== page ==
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Archive for January, 2013

Aran Cravey Gallery: Tara Geer | when we are at sea in the evidence

This week’s post comes compliments of Aran Cravey Gallery. We asked them to write about their upcoming solo exhibition of drawings by Tara Geer . If you happen to be in Venice, CA. between January 26th and March 10th, definitely stop in to see it!

Tara Geer: when we are at sea in the evidence

What does it mean to have a visual experience? ‘Seeing’ is not a passive occurrence – to see an object or facial expression is an active experience.  It is at once an act of cognition and visual exposure; we recognize, identify, and conceptualize. For Tara Geer, the act of drawing becomes a way to see the world, and in her works, deconstruction becomes a strategy to expose the comfort of recognition. Every instance of seeing is manifested through the lens of our experiences; to see is to make intentional connections between what is in front of us now and instances in the past. Thus, in her works a division takes place between our visual experience with the abstract flurry of charcoal, chalk and pencils and the title, implicating what the viewer observes on the paper is a documentation of something found in the tactile realm.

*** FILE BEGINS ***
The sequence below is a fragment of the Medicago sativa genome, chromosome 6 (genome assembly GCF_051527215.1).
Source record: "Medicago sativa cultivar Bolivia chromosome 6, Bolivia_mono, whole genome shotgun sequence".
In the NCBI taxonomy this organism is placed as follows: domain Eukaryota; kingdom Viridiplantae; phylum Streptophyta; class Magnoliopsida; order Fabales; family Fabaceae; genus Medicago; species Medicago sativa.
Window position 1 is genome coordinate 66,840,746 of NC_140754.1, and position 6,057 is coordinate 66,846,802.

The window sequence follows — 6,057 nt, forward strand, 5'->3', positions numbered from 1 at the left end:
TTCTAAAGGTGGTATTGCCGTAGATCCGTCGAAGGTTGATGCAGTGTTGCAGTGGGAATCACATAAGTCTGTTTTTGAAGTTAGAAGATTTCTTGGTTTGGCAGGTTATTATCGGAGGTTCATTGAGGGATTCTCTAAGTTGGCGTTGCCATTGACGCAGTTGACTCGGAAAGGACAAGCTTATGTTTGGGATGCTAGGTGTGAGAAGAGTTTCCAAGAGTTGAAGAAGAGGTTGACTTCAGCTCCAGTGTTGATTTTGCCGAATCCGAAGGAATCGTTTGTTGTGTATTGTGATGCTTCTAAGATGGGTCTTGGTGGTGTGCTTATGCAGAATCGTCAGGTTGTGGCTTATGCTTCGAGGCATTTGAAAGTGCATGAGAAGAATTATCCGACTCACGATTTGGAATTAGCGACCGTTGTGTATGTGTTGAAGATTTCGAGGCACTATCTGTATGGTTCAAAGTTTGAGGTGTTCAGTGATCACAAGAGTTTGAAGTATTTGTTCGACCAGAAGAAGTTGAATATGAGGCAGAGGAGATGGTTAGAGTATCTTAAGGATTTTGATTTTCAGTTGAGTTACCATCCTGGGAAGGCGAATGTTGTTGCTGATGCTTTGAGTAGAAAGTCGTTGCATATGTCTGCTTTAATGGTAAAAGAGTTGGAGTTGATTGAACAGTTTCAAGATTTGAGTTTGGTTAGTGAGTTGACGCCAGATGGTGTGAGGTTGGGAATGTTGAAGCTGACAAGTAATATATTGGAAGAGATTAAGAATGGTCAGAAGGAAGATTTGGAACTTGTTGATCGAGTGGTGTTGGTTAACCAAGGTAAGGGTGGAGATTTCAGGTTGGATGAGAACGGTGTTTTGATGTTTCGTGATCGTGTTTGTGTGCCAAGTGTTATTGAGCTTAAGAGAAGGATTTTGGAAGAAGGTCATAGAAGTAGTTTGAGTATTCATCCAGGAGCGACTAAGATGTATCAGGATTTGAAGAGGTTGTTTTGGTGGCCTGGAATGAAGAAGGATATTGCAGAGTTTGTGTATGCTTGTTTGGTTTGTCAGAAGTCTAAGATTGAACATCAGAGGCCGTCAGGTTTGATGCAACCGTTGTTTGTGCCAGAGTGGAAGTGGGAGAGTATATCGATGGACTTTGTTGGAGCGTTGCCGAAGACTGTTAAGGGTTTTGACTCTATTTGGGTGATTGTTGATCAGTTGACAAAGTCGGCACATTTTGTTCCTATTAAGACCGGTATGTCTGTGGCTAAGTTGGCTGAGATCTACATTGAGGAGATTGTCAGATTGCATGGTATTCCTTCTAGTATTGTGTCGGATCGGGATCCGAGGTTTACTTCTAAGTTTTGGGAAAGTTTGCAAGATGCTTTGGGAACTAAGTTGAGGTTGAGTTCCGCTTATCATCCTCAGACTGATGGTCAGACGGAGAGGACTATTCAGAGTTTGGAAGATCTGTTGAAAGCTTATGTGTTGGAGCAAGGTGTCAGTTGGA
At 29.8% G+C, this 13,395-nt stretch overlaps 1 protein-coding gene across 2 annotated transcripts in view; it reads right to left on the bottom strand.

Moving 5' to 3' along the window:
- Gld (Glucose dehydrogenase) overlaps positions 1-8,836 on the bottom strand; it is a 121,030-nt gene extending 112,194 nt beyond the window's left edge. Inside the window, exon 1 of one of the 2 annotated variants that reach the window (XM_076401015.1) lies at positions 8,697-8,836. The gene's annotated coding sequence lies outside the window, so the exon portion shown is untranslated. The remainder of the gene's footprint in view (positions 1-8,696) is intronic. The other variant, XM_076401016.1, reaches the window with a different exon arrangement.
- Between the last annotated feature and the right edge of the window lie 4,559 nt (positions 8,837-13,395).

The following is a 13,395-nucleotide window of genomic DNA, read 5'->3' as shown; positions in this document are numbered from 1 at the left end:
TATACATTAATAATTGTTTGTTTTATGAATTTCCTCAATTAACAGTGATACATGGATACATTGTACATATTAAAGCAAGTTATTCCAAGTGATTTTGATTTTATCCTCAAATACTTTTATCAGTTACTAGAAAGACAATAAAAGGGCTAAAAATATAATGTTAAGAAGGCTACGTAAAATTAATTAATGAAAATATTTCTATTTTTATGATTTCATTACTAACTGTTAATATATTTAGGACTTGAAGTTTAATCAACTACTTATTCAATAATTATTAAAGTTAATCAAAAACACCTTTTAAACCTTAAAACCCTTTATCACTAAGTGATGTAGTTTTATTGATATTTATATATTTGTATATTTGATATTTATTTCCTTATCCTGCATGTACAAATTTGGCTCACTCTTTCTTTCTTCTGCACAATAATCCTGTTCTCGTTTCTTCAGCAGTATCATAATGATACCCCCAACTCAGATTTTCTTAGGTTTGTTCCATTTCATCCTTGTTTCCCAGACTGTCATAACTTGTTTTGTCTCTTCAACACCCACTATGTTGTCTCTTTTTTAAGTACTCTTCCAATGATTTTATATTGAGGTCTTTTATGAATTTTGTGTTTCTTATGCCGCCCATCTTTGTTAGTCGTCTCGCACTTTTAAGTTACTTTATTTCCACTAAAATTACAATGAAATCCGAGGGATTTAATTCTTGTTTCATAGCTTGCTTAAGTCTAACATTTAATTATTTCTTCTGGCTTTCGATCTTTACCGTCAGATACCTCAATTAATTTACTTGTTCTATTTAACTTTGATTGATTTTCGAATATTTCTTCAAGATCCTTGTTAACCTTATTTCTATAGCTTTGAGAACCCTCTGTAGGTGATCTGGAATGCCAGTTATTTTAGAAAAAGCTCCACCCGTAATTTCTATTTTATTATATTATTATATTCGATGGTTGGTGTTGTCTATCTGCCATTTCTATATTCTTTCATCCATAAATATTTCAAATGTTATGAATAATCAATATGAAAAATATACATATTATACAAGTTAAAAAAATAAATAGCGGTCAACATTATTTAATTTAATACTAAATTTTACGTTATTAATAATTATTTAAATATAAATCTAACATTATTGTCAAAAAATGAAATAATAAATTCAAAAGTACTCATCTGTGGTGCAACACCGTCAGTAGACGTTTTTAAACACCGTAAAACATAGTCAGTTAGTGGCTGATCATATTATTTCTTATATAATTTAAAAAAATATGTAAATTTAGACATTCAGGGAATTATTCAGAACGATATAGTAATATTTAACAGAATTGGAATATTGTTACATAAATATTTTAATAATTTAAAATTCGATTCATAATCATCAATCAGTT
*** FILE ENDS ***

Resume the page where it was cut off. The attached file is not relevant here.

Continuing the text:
Tara Geer, staring into space, 2012 charcoal, chalk, pencil, and pastel on paper 20"x30"

The twelve works exhibited for this show materialize through the medium of drawing: chalk, charcoal, pastels, pencils and erasers on paper. There has been a notable return to abstraction in painting; these works attempt to negotiate the practice of painting itself rather than the experience of a painting itself. Geer’s resolution in limiting her palette through the use of drawing materials allow the works to disembark from a discussion on abstraction as it is expressed in painting. Despite being abstract, the viewer does not have a purely optical experience with the works. Through our struggle for recognition we are pushed to reflect on our own engagement with visuality in the day to day.

Tara Geer, how it feels--inside the space, 2012 charcoal, chalk, pencil, and pastel on paper 20"x30"

As a drawing instructor, Geer’s philosophy on how one learns to draw is intertwined with her idea of seeing. Geer explains, “The hardest thing about drawing is nothing technical in your hand; the hardest thing about drawing is looking.” It follows that interacting with Geer’s drawings is itself a visual exercise. We question the process with which we recognize things, what happens when we look at a recognizable object for an extended period of time, until the individual aspects which made the object whole and perceptible fall apart into their own visual entities. What happens here is curious; words become a useless descriptive tool.

Tara Geer, diebenkorn's driveway, 2012 charcoal, chalk, pencil, and pastel on paper 20"x30"